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The Cliveden Reenactment of the Battle of Germantown

Military History

The Cliveden Reenactment of the Battle of Germantown

Every October, the pre-colonial mansion of Cliveden commemorates the Battle of Germantown by hosting a series of reenactments in the house and grounds.

Every October, the pre-colonial mansion of Cliveden commemorates the Battle of Germantown by hosting a series of reenactments in the house and grounds.

by Eric Niderost

There’s a special poignancy in viewing a recreation of the fighting at Cliveden and the Battle of Germantown where it actually took place. The battle is staged by Revolutionary War reenactors–people dedicated to bringing the past to life. Every detail on each uniform and piece of equipment is authentic and painstakingly researched.

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From Germantown Avenue to Cliveden Mansion

The siege of Cliveden was staged at noon and 3 pm The event began with a grand review of both British and American Continental forces. There were too many to list them all, but the British 23rd Regiment of Foot were impressive in their red coats and grenadier bearskin caps. The 11th Pennsylvania made a grand show, as did the green-coated 4th Continental Light Dragoons.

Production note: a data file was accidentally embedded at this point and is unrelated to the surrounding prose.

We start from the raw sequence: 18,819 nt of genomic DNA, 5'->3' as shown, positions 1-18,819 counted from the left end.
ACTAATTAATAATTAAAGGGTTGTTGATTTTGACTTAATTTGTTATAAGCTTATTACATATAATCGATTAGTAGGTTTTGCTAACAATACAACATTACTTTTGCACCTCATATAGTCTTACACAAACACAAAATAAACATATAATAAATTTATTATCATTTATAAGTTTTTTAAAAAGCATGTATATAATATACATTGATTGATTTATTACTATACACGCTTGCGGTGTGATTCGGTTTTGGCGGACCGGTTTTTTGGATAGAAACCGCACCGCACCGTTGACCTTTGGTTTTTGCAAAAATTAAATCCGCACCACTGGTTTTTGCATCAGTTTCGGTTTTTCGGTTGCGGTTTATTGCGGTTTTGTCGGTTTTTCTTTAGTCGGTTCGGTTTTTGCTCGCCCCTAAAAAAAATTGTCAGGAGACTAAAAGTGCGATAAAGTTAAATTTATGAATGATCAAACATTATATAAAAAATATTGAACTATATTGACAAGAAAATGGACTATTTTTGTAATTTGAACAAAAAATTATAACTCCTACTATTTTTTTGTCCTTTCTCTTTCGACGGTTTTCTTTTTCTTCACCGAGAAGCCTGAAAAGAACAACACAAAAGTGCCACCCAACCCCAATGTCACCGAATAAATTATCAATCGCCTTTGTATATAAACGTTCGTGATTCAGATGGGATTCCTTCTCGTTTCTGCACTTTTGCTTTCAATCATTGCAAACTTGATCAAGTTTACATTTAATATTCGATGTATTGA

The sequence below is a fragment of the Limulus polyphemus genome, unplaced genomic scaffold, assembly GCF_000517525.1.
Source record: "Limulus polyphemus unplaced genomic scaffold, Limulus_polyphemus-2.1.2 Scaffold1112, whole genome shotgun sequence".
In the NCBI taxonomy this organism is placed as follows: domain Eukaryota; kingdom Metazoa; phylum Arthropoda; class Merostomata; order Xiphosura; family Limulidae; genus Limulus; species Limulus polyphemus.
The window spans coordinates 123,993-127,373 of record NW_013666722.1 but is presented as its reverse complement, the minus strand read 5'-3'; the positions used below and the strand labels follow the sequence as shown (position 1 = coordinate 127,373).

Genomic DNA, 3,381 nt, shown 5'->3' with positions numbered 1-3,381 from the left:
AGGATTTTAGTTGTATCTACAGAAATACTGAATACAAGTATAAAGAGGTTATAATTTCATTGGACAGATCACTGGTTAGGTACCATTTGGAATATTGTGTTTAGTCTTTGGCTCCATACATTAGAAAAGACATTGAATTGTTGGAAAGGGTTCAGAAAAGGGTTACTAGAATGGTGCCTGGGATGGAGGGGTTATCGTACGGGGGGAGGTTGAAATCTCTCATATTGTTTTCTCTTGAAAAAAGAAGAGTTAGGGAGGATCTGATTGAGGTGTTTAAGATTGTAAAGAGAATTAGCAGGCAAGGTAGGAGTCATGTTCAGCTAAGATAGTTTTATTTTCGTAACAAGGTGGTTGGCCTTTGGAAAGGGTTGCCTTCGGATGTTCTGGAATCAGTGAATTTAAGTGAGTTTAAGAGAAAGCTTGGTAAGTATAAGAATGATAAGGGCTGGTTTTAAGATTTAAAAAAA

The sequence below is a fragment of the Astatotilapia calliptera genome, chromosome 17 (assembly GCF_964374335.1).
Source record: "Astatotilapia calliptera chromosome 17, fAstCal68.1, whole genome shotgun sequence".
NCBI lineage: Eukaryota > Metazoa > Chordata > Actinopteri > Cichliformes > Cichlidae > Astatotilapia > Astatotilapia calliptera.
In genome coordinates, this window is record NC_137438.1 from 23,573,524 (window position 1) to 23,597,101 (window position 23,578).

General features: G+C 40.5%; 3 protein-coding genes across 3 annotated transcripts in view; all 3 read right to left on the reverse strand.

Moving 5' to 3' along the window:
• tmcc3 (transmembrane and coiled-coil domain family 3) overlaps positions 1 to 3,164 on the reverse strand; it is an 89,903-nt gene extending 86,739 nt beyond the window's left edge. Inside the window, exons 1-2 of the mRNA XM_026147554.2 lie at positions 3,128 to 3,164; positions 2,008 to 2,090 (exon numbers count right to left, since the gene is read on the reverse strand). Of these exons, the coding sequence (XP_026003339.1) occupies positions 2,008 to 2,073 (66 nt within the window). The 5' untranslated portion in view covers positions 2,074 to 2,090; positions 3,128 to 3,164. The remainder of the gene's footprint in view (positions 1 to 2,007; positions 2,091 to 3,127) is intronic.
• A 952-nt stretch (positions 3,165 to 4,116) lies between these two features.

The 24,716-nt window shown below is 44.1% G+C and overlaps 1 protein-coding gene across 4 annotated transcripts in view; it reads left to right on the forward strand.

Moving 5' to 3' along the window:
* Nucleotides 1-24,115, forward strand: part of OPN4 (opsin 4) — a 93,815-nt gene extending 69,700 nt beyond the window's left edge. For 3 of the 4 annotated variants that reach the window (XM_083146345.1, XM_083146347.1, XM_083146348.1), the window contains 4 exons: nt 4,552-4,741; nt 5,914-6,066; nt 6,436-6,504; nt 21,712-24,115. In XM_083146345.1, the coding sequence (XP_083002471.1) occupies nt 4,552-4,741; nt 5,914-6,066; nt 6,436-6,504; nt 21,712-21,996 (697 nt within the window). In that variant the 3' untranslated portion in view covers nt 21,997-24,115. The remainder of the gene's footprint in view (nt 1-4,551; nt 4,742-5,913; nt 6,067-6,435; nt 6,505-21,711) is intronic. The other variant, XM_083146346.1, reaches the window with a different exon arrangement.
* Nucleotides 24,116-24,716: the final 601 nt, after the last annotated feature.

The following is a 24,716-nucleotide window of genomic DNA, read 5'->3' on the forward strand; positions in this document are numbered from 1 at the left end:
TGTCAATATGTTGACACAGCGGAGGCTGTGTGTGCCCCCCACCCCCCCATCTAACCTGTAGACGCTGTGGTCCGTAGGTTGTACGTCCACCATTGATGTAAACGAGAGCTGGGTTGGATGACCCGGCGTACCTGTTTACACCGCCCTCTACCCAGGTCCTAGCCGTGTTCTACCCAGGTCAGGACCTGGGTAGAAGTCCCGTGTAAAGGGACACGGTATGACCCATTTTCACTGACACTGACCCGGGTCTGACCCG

The battle started down Germantown Avenue, then moved on to the Cliveden grounds. The fighting was very fluid—as it was during the actual battle—and was also chillingly realistic. The British eventually retreated into Cliveden itself, and started firing at the Americans from the shuttered windows upstairs. Long skeins of Continentals advanced at the run, pausing now and then to fire an ear-splitting volley. Two or three times Continental soldiers rushed the doors, only to fall back with heavy casualties.

Grounds Littered With “Dead” Soldiers

When the battle was over and the Americans forced to retreat, the grounds were littered with “dead” soldiers. It was not just entertainment, but a superb recreation of history. Historian Thomas McGuire was on hand giving a commentary that put everything into perspective. Cliveden still bears marks from the battle. In one of the ground floor rooms there’s a large bullet hole, and the stones around the entrance door still display scars.

Perhaps the most controversial is a faint spray of red spots that is found on one of the second floor walls. It may well be blood, as tradition insists; Cliveden’s Ann Roller said that it was tested, and found to be protein. The venerable old mansion, formally styled “Cliveden of the National Trust,” is located at 6401 Germantown Avenue.

Rich in period furniture, splendid architecture, and strong historical associations, Cliveden is a site not to be missed. For further information, visit the Web site: http://www.cliveden.org.

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